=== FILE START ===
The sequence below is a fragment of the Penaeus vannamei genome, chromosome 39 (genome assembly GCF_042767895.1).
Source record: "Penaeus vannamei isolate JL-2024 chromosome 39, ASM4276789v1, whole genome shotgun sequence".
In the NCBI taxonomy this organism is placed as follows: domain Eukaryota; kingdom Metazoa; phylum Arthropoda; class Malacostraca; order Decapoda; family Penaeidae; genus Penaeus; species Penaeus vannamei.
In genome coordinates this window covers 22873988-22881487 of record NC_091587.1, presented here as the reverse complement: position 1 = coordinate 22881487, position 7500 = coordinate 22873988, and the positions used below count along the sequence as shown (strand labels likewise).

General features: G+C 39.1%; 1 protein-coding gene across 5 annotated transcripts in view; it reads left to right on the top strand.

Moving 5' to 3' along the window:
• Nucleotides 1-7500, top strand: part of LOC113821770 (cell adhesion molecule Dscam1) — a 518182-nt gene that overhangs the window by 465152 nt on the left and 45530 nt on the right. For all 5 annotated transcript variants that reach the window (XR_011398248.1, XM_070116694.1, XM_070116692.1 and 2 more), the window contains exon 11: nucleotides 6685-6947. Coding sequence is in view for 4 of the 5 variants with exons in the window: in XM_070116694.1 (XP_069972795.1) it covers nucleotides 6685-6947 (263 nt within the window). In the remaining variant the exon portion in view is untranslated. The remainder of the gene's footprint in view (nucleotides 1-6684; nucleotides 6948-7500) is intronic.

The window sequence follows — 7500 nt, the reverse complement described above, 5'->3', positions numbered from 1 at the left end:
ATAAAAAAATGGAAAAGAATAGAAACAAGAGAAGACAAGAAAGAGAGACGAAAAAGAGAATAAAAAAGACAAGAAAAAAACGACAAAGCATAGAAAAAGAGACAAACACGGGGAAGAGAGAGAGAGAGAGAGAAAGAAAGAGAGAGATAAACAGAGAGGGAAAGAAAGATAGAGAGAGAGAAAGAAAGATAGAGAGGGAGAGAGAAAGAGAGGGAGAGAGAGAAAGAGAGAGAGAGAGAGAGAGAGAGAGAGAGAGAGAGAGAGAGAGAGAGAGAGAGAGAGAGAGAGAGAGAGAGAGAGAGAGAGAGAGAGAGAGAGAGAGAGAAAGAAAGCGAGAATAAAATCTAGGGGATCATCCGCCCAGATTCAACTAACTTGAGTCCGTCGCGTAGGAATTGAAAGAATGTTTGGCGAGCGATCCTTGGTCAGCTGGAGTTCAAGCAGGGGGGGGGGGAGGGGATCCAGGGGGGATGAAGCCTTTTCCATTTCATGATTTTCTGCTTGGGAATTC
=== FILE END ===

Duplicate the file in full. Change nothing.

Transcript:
The sequence below is a fragment of the Penaeus vannamei genome, chromosome 39 (genome assembly GCF_042767895.1).
Source record: "Penaeus vannamei isolate JL-2024 chromosome 39, ASM4276789v1, whole genome shotgun sequence".
In the NCBI taxonomy this organism is placed as follows: domain Eukaryota; kingdom Metazoa; phylum Arthropoda; class Malacostraca; order Decapoda; family Penaeidae; genus Penaeus; species Penaeus vannamei.
In genome coordinates this window covers 22873988-22881487 of record NC_091587.1, presented here as the reverse complement: position 1 = coordinate 22881487, position 7500 = coordinate 22873988, and the positions used below count along the sequence as shown (strand labels likewise).

General features: G+C 39.1%; 1 protein-coding gene across 5 annotated transcripts in view; it reads left to right on the top strand.

Moving 5' to 3' along the window:
• Nucleotides 1-7500, top strand: part of LOC113821770 (cell adhesion molecule Dscam1) — a 518182-nt gene that overhangs the window by 465152 nt on the left and 45530 nt on the right. For all 5 annotated transcript variants that reach the window (XR_011398248.1, XM_070116694.1, XM_070116692.1 and 2 more), the window contains exon 11: nucleotides 6685-6947. Coding sequence is in view for 4 of the 5 variants with exons in the window: in XM_070116694.1 (XP_069972795.1) it covers nucleotides 6685-6947 (263 nt within the window). In the remaining variant the exon portion in view is untranslated. The remainder of the gene's footprint in view (nucleotides 1-6684; nucleotides 6948-7500) is intronic.

The window sequence follows — 7500 nt, the reverse complement described above, 5'->3', positions numbered from 1 at the left end:
ATAAAAAAATGGAAAAGAATAGAAACAAGAGAAGACAAGAAAGAGAGACGAAAAAGAGAATAAAAAAGACAAGAAAAAAACGACAAAGCATAGAAAAAGAGACAAACACGGGGAAGAGAGAGAGAGAGAGAGAAAGAAAGAGAGAGATAAACAGAGAGGGAAAGAAAGATAGAGAGAGAGAAAGAAAGATAGAGAGGGAGAGAGAAAGAGAGGGAGAGAGAGAAAGAGAGAGAGAGAGAGAGAGAGAGAGAGAGAGAGAGAGAGAGAGAGAGAGAGAGAGAGAGAGAGAGAGAGAGAGAGAGAGAGAGAGAGAGAGAGAGAGAGAAAGAAAGCGAGAATAAAATCTAGGGGATCATCCGCCCAGATTCAACTAACTTGAGTCCGTCGCGTAGGAATTGAAAGAATGTTTGGCGAGCGATCCTTGGTCAGCTGGAGTTCAAGCAGGGGGGGGGGGAGGGGATCCAGGGGGGATGAAGCCTTTTCCATTTCATGATTTTCTGCTTGGGAATTC